What should the role of a cancer survivor be? Why are we supposed to be giants among people, after all we are just regular people? Why are we to be measured against the likes of Lance Armstrong? I know that I am a simple mortal, not a god or a Nobel Peace Prize winner; I am simply a person who wishes to live my live with a good quality and for many more years. What is wrong with this, or should I say what is wrong with me? Does my lack of a desire to change the world mean that I am any less a person?

Let’s be honest, Lance Armstrong is no giant, he is a fraud. He was diagnosed with stage 4 Testicular cancer, but he survived this disease even though it was very advanced. But what is not discussed is that stage 4 testicular cancer is one of the few cancers that is still reversible. Don’t get me wrong, I am always pleased that someone has beaten cancer, but in his case this victory is not a sign from up high.

Not only did he survive the disease, he established a persona of being in magnificent health, the envy of not only fellow cancer survivors, but of all people. He went on to win 7 Tour de France bike races, an unbelievable accomplishment. This was a major accomplishment, but as he recently confessed (as if we did not already know) he did this by taking illegal performance enhancing drugs. His accomplishments were not only a scam, but also an abuse and an insult to all of us.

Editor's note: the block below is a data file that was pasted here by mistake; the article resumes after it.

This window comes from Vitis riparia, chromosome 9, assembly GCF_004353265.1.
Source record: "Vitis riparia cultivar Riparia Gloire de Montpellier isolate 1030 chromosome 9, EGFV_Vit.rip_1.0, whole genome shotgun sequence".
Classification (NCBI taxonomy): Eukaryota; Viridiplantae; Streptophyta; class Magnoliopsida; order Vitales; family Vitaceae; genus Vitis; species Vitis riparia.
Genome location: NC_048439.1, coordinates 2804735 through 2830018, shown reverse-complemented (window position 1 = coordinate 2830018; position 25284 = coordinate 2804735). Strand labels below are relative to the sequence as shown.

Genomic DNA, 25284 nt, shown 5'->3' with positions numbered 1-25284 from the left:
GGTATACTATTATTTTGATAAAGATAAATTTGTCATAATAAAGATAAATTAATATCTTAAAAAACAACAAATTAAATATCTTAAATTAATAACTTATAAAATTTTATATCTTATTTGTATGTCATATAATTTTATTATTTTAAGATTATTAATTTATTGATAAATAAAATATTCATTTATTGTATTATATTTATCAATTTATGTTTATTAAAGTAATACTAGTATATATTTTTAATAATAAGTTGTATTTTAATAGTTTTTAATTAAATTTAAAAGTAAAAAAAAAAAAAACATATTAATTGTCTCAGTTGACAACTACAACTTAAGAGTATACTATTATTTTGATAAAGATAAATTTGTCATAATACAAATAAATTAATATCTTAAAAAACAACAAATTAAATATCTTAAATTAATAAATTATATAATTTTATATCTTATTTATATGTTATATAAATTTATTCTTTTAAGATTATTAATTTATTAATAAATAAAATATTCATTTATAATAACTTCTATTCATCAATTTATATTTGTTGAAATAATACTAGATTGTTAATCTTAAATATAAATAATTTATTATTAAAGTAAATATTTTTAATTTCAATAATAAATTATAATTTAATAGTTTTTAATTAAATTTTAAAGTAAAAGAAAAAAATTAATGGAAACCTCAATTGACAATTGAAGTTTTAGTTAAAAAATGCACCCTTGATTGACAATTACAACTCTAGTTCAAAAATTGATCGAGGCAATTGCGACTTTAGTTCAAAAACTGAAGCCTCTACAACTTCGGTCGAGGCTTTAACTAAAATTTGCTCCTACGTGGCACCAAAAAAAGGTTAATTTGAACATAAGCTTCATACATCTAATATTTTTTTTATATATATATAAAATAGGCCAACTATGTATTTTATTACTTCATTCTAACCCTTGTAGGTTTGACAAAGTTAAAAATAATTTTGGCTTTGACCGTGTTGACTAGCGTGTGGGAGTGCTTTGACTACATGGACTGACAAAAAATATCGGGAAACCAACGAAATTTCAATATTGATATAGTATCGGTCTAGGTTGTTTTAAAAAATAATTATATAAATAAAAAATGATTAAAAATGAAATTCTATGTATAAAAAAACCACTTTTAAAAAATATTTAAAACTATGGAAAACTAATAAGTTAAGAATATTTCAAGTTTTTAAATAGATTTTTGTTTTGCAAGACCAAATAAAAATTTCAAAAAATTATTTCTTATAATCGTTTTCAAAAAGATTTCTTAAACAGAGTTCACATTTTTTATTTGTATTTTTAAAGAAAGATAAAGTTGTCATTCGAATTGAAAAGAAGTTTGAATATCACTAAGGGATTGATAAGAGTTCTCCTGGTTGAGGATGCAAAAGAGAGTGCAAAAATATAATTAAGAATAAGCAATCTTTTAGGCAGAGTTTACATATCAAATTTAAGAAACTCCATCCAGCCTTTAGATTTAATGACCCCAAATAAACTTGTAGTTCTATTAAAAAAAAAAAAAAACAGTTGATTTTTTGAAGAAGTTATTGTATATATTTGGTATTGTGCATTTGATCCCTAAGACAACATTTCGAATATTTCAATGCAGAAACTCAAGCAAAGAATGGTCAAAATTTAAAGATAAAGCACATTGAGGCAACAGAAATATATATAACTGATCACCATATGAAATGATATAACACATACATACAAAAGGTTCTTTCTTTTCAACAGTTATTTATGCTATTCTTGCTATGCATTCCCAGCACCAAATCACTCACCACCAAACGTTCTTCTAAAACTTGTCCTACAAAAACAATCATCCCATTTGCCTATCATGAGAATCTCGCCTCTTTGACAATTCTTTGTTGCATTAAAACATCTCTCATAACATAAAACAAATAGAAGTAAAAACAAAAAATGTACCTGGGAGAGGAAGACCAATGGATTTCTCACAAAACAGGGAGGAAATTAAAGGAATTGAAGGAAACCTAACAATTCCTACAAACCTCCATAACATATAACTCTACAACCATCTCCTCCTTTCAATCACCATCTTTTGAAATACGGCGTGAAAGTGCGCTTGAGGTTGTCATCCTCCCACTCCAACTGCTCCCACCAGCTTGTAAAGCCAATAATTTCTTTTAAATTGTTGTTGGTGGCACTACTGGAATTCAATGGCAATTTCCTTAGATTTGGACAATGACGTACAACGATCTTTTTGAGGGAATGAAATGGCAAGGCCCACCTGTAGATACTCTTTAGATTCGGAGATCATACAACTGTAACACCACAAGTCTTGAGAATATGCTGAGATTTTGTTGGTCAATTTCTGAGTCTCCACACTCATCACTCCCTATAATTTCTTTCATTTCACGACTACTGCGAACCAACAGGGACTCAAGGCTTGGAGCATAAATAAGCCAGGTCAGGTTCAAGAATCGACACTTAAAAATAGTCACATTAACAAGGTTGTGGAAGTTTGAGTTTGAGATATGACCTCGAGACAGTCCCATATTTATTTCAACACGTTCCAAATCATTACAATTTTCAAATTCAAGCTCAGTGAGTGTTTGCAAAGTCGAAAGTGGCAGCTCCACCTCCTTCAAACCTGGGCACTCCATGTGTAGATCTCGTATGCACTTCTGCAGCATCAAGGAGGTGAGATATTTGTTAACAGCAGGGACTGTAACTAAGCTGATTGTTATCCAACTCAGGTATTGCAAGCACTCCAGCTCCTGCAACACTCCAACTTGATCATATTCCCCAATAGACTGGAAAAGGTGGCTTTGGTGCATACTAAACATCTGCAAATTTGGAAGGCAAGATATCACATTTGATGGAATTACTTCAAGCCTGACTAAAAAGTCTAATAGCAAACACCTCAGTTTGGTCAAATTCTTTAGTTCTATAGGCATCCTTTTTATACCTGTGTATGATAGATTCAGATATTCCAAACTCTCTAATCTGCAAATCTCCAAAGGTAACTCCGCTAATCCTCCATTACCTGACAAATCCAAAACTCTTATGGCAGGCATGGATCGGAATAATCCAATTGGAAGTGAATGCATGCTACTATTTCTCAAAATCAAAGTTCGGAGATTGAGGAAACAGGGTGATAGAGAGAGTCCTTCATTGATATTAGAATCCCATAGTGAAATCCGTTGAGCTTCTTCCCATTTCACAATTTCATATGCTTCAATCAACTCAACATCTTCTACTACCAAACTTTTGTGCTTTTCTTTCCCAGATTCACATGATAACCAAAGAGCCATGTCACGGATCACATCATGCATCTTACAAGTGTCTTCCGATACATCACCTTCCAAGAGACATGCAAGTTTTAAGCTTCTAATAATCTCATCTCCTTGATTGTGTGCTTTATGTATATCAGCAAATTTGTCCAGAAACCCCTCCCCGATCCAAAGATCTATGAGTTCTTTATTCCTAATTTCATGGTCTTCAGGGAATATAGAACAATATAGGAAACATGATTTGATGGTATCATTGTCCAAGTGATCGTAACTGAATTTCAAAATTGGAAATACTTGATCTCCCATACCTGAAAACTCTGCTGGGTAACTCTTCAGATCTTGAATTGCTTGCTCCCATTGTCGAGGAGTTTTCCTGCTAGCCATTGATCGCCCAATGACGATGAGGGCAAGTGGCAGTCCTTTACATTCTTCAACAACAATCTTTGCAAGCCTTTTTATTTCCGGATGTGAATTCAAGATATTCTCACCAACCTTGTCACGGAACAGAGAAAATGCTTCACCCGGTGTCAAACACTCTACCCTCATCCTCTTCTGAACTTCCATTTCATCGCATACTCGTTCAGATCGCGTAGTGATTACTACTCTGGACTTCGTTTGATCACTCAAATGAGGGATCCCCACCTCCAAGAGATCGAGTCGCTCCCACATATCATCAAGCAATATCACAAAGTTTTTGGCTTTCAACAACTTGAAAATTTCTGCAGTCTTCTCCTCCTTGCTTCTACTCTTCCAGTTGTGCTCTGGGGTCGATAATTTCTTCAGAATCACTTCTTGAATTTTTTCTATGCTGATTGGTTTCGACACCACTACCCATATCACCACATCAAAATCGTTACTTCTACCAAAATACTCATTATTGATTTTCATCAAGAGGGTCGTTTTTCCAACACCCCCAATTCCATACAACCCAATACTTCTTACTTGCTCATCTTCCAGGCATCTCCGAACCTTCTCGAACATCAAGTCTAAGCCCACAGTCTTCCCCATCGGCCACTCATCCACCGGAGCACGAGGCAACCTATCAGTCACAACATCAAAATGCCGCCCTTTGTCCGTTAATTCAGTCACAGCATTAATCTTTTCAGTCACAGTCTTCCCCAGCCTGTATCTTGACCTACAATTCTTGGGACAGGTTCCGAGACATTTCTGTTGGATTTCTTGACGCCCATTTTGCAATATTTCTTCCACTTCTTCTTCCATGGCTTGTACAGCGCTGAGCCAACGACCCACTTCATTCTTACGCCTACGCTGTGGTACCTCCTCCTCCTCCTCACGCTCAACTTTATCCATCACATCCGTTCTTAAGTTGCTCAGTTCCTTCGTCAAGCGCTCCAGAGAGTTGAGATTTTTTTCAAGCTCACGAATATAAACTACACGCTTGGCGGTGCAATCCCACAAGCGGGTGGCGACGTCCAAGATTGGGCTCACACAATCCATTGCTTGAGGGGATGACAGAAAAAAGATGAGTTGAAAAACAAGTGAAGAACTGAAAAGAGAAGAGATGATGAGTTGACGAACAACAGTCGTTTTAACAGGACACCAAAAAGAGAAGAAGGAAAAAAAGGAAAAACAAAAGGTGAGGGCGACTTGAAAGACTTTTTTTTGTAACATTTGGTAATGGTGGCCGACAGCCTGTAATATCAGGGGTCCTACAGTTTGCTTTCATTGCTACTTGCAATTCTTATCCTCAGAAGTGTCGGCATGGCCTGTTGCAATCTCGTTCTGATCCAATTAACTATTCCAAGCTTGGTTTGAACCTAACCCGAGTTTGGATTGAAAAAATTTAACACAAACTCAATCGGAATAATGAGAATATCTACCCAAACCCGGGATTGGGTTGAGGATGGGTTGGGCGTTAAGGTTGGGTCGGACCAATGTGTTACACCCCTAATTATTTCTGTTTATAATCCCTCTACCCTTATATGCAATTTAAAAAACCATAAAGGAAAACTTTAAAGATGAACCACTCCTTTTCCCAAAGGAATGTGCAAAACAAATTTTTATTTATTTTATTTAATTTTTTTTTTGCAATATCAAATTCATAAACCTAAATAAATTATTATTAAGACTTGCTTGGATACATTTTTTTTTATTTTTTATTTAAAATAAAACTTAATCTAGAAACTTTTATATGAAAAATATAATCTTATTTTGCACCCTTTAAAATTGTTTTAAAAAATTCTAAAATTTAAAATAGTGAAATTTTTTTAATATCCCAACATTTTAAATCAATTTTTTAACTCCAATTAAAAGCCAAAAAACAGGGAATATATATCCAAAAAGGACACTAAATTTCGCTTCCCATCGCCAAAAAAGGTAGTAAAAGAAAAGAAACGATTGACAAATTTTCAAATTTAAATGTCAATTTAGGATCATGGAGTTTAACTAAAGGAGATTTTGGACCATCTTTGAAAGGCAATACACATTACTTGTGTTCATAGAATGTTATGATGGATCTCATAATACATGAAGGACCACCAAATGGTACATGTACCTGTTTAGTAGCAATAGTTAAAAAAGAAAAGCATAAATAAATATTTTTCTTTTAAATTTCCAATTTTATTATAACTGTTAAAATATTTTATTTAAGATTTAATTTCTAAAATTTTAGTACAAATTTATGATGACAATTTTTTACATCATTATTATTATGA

He also degraded his body, which should be a temple. Who but a cancer survivor should know the importance of our body, yet he abused his body? His taking illegal drugs into his body to distort his physical prowess to compete in a sporting event are an offence in the sporting world and a catastrophe in the survivor world. Worse, he has become a terrible role model for our children and grandchildren.

I do recognize the great value of the survivorship programs created and funded by the Lance Armstrong Foundation. The work of the foundation is laudable, actually brilliant. Sadly, the foundation is built on a fraud. Despite this I hope and pray that the foundation is able to continue their good work in the survivor community.

These opinions are my own personal opinions and not necessarily those of Malecare.

Joel T. Nowak, M.A., M.S.W.